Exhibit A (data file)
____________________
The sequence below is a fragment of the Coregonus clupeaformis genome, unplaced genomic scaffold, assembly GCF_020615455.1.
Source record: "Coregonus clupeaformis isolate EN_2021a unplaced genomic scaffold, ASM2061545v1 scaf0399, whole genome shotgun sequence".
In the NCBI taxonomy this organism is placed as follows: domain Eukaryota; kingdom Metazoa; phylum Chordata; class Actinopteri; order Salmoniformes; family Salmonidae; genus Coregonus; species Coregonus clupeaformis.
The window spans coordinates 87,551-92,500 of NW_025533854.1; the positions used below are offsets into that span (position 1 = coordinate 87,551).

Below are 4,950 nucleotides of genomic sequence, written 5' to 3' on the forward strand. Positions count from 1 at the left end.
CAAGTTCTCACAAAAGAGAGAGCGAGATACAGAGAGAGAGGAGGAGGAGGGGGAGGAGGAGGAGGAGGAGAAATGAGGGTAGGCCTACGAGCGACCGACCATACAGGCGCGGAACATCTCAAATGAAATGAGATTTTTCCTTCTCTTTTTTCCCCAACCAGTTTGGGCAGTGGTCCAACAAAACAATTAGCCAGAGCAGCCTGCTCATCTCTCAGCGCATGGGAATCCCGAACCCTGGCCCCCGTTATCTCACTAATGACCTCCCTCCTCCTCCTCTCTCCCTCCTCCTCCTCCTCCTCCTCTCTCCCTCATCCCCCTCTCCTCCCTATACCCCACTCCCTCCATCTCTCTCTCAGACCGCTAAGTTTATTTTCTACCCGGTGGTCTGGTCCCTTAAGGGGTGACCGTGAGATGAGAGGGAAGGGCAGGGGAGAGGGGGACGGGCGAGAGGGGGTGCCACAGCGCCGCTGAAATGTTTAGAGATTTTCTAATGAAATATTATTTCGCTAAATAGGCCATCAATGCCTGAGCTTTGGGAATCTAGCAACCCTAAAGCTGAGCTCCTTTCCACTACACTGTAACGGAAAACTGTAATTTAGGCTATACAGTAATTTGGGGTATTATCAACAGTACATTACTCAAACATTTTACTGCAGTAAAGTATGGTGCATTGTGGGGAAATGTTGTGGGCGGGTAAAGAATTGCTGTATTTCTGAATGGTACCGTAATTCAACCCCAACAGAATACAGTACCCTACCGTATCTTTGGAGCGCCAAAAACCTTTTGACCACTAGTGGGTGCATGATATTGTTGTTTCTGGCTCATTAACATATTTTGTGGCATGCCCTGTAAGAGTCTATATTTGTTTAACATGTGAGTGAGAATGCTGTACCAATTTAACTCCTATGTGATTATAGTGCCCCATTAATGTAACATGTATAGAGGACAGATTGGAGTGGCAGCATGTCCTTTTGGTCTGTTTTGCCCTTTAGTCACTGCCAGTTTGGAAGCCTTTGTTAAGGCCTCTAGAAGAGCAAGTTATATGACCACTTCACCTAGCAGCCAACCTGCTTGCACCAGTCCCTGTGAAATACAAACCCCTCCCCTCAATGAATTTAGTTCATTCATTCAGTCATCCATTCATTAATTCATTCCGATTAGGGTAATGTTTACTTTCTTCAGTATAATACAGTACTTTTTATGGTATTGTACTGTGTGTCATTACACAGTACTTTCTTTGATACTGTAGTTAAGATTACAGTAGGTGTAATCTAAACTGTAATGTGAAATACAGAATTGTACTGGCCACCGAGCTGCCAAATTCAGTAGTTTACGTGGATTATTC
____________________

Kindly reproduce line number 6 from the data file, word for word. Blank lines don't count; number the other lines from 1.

CAAGTTCTCACAAAAGAGAGAGCGAGATACAGAGAGAGAGGAGGAGGAGGGGGAGGAGGAGGAGGAGGAGAAATGAGGGTAGGCCTACGAGCGACCGACCATACAGGCGCGGAACATCTCAAATGAAATGAGATTTTTCCTTCTCTTTTTTCCCCAACCAGTTTGGGCAGTGGTCCAACAAAACAATTAGCCAGAGCAGCCTGCTCATCTCTCAGCGCATGGGAATCCCGAACCCTGGCCCCCGTTATCTCACTAATGACCTCCCTCCTCCTCCTCTCTCCCTCCTCCTCCTCCTCCTCCTCTCTCCCTCATCCCCCTCTCCTCCCTATACCCCACTCCCTCCATCTCTCTCTCAGACCGCTAAGTTTATTTTCTACCCGGTGGTCTGGTCCCTTAAGGGGTGACCGTGAGATGAGAGGGAAGGGCAGGGGAGAGGGGGACGGGCGAGAGGGGGTGCCACAGCGCCGCTGAAATGTTTAGAGATTTTCTAATGAAATATTATTTCGCTAAATAGGCCATCAATGCCTGAGCTTTGGGAATCTAGCAACCCTAAAGCTGAGCTCCTTTCCACTACACTGTAACGGAAAACTGTAATTTAGGCTATACAGTAATTTGGGGTATTATCAACAGTACATTACTCAAACATTTTACTGCAGTAAAGTATGGTGCATTGTGGGGAAATGTTGTGGGCGGGTAAAGAATTGCTGTATTTCTGAATGGTACCGTAATTCAACCCCAACAGAATACAGTACCCTACCGTATCTTTGGAGCGCCAAAAACCTTTTGACCACTAGTGGGTGCATGATATTGTTGTTTCTGGCTCATTAACATATTTTGTGGCATGCCCTGTAAGAGTCTATATTTGTTTAACATGTGAGTGAGAATGCTGTACCAATTTAACTCCTATGTGATTATAGTGCCCCATTAATGTAACATGTATAGAGGACAGATTGGAGTGGCAGCATGTCCTTTTGGTCTGTTTTGCCCTTTAGTCACTGCCAGTTTGGAAGCCTTTGTTAAGGCCTCTAGAAGAGCAAGTTATATGACCACTTCACCTAGCAGCCAACCTGCTTGCACCAGTCCCTGTGAAATACAAACCCCTCCCCTCAATGAATTTAGTTCATTCATTCAGTCATCCATTCATTAATTCATTCCGATTAGGGTAATGTTTACTTTCTTCAGTATAATACAGTACTTTTTATGGTATTGTACTGTGTGTCATTACACAGTACTTTCTTTGATACTGTAGTTAAGATTACAGTAGGTGTAATCTAAACTGTAATGTGAAATACAGAATTGTACTGGCCACCGAGCTGCCAAATTCAGTAGTTTACGTGGATTATTC